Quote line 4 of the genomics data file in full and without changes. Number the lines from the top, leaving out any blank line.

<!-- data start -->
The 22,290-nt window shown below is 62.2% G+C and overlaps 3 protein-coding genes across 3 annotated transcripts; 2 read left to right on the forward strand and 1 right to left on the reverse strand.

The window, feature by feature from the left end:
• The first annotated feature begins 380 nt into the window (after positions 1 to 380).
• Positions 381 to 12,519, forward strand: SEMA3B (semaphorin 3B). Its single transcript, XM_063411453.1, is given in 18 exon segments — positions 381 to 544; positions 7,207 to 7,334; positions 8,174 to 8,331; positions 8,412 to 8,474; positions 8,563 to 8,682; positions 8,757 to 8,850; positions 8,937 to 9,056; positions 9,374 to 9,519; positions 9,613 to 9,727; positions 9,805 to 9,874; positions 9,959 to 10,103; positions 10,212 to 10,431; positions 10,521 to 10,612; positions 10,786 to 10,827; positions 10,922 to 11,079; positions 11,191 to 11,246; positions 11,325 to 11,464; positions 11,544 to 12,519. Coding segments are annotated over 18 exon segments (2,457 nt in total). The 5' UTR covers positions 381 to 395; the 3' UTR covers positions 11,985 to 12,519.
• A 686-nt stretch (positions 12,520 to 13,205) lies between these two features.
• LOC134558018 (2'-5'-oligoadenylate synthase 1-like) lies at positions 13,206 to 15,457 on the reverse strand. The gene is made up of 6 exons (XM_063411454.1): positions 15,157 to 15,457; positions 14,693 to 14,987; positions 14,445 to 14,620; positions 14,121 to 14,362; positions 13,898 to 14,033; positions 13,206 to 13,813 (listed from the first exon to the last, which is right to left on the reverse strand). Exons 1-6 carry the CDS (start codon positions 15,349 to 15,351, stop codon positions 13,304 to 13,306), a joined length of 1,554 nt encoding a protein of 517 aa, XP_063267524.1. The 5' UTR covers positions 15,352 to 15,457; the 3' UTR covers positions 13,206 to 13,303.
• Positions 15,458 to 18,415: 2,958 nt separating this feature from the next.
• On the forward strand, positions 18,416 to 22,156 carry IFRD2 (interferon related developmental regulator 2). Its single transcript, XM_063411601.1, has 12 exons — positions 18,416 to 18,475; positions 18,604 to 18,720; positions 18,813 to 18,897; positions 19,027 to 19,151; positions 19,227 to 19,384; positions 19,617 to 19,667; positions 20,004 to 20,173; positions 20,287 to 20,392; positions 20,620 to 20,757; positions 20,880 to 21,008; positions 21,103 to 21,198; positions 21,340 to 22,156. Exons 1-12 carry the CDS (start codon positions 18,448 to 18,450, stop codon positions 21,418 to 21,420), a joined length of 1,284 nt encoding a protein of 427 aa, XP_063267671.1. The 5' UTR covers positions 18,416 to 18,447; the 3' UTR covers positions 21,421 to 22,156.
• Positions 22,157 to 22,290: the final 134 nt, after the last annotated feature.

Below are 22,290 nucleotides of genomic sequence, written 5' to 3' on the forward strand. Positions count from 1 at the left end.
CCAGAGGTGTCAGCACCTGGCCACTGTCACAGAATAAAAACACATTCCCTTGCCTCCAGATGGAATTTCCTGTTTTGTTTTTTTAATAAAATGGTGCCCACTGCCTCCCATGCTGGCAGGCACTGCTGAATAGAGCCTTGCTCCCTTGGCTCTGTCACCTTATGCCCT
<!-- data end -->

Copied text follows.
• Positions 381 to 12,519, forward strand: SEMA3B (semaphorin 3B). Its single transcript, XM_063411453.1, is given in 18 exon segments — positions 381 to 544; positions 7,207 to 7,334; positions 8,174 to 8,331; positions 8,412 to 8,474; positions 8,563 to 8,682; positions 8,757 to 8,850; positions 8,937 to 9,056; positions 9,374 to 9,519; positions 9,613 to 9,727; positions 9,805 to 9,874; positions 9,959 to 10,103; positions 10,212 to 10,431; positions 10,521 to 10,612; positions 10,786 to 10,827; positions 10,922 to 11,079; positions 11,191 to 11,246; positions 11,325 to 11,464; positions 11,544 to 12,519. Coding segments are annotated over 18 exon segments (2,457 nt in total). The 5' UTR covers positions 381 to 395; the 3' UTR covers positions 11,985 to 12,519.